It is undisputed that the medical personnel certificate was offered as evidence and Sickmann objected. The state, in contending that the certificate was offered merely as collateral evidence of the reliability of the blood test, is asking this court to make a distinction that we are unable to make. The supreme court in Caulfield found persuasive the line of cases that have held that lab reports are testimonial under Crawford. Included in that list is a decision finding that parts of an “affidavit related to maintenance of [a] breathalyzer were testimonial because they were statements one would reasonably expect to be used prosecutorially and were made in circumstances that would lead an objective witness to reasonably believe the statements would be available for trial.” Caulfield, 722 N.W.2d at 310 (citing Shiver v. State, 900 So. 2d 615, 618 (Fla. Dist. Ct. App. 2006)).
By analogy, the medical-personnel
certificate would also be considered testimonial because it contains statements
that one would reasonably expect to be used prosecutorially and be available
for trial. A line of cases exists supporting the importance of the person
who withdraws blood for the purpose of determining the presence of alcohol or
controlled substances being qualified under the predecessor to Minn. Stat. § 169A.51,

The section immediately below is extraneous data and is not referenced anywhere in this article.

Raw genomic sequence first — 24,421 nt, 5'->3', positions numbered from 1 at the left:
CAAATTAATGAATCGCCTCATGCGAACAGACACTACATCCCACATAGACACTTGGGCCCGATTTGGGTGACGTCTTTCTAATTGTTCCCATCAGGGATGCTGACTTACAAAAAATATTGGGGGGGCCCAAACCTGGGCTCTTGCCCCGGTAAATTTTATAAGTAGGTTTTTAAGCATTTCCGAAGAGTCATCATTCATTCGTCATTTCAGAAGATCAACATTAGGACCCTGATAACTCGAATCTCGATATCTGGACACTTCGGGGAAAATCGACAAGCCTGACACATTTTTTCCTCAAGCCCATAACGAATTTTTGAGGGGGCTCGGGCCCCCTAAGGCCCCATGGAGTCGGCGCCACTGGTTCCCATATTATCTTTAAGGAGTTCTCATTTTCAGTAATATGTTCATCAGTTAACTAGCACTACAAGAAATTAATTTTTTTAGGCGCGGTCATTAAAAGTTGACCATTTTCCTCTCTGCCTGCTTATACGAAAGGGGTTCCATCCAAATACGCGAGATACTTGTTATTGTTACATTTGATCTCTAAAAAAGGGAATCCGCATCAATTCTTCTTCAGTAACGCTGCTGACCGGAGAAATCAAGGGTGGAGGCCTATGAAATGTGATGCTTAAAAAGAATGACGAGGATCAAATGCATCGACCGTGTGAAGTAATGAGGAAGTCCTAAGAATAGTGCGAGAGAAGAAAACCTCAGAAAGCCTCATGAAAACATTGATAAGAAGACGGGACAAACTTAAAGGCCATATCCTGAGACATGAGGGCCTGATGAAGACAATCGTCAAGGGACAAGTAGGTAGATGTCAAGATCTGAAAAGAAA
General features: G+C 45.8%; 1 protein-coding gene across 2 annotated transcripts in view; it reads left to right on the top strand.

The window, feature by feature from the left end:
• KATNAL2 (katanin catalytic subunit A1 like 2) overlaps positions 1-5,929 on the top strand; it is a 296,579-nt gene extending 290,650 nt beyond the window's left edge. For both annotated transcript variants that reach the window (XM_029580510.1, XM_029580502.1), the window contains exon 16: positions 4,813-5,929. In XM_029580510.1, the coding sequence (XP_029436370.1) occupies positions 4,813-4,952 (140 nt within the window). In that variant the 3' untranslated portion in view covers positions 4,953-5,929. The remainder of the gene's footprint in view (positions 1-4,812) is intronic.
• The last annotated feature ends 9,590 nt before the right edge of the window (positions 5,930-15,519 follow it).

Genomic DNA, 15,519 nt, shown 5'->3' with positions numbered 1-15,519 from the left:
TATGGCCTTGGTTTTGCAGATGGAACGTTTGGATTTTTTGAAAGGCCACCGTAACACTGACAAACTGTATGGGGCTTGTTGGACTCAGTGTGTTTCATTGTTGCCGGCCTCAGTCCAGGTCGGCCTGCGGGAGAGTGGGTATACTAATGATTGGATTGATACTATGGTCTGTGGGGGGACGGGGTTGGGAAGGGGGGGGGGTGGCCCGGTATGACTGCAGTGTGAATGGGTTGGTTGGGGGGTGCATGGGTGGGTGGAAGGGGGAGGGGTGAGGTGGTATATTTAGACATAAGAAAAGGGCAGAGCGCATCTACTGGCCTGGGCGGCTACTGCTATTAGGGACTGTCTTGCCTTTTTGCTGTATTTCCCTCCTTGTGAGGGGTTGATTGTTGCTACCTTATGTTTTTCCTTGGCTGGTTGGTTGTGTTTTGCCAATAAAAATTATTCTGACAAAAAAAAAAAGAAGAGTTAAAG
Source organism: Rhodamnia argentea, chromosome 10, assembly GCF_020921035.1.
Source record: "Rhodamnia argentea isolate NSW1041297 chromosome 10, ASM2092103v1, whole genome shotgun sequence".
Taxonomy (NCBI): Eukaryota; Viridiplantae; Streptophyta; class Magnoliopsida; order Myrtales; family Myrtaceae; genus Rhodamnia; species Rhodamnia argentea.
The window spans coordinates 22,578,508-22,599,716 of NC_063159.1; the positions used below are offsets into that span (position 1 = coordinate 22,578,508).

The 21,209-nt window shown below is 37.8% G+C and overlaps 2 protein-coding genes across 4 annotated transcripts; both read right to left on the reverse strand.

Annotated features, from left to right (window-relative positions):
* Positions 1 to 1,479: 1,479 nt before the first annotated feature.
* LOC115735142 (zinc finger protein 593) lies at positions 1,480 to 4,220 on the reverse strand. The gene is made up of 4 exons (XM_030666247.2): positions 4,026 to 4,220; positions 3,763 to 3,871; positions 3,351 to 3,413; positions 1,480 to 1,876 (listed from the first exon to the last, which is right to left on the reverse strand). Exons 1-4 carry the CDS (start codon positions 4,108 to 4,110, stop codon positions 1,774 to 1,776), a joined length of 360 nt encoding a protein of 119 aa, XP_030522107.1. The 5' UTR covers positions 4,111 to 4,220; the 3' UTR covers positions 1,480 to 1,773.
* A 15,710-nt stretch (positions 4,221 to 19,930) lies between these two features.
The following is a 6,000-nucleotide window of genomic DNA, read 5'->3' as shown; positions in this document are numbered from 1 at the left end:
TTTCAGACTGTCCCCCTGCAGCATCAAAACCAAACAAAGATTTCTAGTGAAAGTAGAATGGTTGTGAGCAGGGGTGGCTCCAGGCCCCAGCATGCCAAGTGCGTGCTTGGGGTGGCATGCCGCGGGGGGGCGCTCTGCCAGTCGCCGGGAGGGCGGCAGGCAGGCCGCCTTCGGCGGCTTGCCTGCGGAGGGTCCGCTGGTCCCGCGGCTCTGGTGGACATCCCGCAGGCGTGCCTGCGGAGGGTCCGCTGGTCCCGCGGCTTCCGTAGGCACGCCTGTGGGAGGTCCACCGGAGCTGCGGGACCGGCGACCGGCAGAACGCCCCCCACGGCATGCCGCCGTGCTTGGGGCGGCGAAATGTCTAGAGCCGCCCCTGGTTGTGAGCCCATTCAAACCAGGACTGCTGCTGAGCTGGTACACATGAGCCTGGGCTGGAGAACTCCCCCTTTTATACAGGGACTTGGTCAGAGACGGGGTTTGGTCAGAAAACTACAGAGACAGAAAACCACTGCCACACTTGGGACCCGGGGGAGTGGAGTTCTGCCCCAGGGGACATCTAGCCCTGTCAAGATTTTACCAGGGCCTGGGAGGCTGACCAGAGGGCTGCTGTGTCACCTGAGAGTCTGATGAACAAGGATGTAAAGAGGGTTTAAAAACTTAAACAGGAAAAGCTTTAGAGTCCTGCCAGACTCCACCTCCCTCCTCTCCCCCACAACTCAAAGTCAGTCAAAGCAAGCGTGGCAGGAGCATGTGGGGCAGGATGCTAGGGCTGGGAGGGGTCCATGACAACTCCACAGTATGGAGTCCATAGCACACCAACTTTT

subd. 7(a). See State v. Pearson, 633 N.W.2d 81, 84 (Minn.
App. 2001) (affirming district court finding that a medical laboratory
assistant is authorized to withdraw blood); Bortnem v. Comm’r of Pub. Safety,
610 N.W.2d 703, 706 (Minn. App. 2000) (concluding that police officer, who was
also a paramedic, not authorized to withdraw blood), review denied (
The person who withdraws blood is an important part of the creation and preservation of evidence in a proceeding such as this, and the medical-personnel certificate is a critical aspect of evidence. The medical-personnel certificate indicates that a medical-laboratory technician withdrew a blood sample at the request of a peace officer and that the person who withdrew the blood was authorized to do so under the applicable statute. The medical-laboratory technician in this case attested to her qualifications, and under Minn. Stat. § 169A.51, subd. 7(a), only authorized people are permitted to withdraw blood samples. Thus, we conclude that the medical-personnel certificate is testimonial, and under Caulfield, its admission, under the statute permitting its introduction without the testimony, violated Sickmann’s rights under the Confrontation Clause.
The state also argues, however, that Sickmann waived his right under the Confrontation Clause by failing to comply with Minn. Stat. § 634.15, subd. 2 (2004), which states that
an accused person or the accused person’s attorney may request, by notifying the prosecuting attorney at least ten days before the trial, that the following persons testify in person at the trial on behalf of the state:
(a) A person who performed the laboratory analysis or examination for the report described in subdivision 1, clause (a); or
(b) A person who prepared the blood sample report described in subdivision 1, clause (b).
In Caulfield, the supreme court specifically addressed Minn. Stat. § 634.15 (2004) and found that it violated the Confrontation Clause. The court concluded: